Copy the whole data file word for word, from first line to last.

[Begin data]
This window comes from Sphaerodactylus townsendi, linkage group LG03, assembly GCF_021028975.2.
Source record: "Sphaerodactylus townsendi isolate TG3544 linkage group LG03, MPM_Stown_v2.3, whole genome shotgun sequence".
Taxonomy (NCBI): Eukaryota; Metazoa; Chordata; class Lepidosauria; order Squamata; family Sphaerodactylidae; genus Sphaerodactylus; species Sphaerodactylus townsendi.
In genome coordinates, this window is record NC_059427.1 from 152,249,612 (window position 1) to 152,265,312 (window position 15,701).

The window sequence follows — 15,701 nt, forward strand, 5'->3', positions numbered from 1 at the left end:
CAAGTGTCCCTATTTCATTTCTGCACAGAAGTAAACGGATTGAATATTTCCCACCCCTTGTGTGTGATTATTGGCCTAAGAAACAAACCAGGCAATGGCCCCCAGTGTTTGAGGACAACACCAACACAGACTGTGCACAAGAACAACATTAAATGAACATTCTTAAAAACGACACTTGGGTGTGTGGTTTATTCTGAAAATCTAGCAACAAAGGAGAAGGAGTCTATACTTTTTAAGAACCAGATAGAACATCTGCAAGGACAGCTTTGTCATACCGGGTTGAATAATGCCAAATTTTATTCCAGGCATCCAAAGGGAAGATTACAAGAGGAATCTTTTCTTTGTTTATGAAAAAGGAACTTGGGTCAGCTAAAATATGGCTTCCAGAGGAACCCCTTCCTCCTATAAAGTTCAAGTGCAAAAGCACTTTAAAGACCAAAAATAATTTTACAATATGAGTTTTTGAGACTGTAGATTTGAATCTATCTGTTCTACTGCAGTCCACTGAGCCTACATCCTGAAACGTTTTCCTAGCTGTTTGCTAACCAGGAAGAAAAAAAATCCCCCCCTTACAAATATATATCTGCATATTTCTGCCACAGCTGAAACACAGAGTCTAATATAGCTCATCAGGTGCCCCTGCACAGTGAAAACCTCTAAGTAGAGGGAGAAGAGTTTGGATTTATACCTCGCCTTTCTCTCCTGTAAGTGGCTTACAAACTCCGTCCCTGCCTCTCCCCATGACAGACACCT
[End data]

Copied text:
This window comes from Sphaerodactylus townsendi, linkage group LG03, assembly GCF_021028975.2.
Source record: "Sphaerodactylus townsendi isolate TG3544 linkage group LG03, MPM_Stown_v2.3, whole genome shotgun sequence".
Taxonomy (NCBI): Eukaryota; Metazoa; Chordata; class Lepidosauria; order Squamata; family Sphaerodactylidae; genus Sphaerodactylus; species Sphaerodactylus townsendi.
In genome coordinates, this window is record NC_059427.1 from 152,249,612 (window position 1) to 152,265,312 (window position 15,701).

The window sequence follows — 15,701 nt, forward strand, 5'->3', positions numbered from 1 at the left end:
CAAGTGTCCCTATTTCATTTCTGCACAGAAGTAAACGGATTGAATATTTCCCACCCCTTGTGTGTGATTATTGGCCTAAGAAACAAACCAGGCAATGGCCCCCAGTGTTTGAGGACAACACCAACACAGACTGTGCACAAGAACAACATTAAATGAACATTCTTAAAAACGACACTTGGGTGTGTGGTTTATTCTGAAAATCTAGCAACAAAGGAGAAGGAGTCTATACTTTTTAAGAACCAGATAGAACATCTGCAAGGACAGCTTTGTCATACCGGGTTGAATAATGCCAAATTTTATTCCAGGCATCCAAAGGGAAGATTACAAGAGGAATCTTTTCTTTGTTTATGAAAAAGGAACTTGGGTCAGCTAAAATATGGCTTCCAGAGGAACCCCTTCCTCCTATAAAGTTCAAGTGCAAAAGCACTTTAAAGACCAAAAATAATTTTACAATATGAGTTTTTGAGACTGTAGATTTGAATCTATCTGTTCTACTGCAGTCCACTGAGCCTACATCCTGAAACGTTTTCCTAGCTGTTTGCTAACCAGGAAGAAAAAAAATCCCCCCCTTACAAATATATATCTGCATATTTCTGCCACAGCTGAAACACAGAGTCTAATATAGCTCATCAGGTGCCCCTGCACAGTGAAAACCTCTAAGTAGAGGGAGAAGAGTTTGGATTTATACCTCGCCTTTCTCTCCTGTAAGTGGCTTACAAACTCCGTCCCTGCCTCTCCCCATGACAGACACCT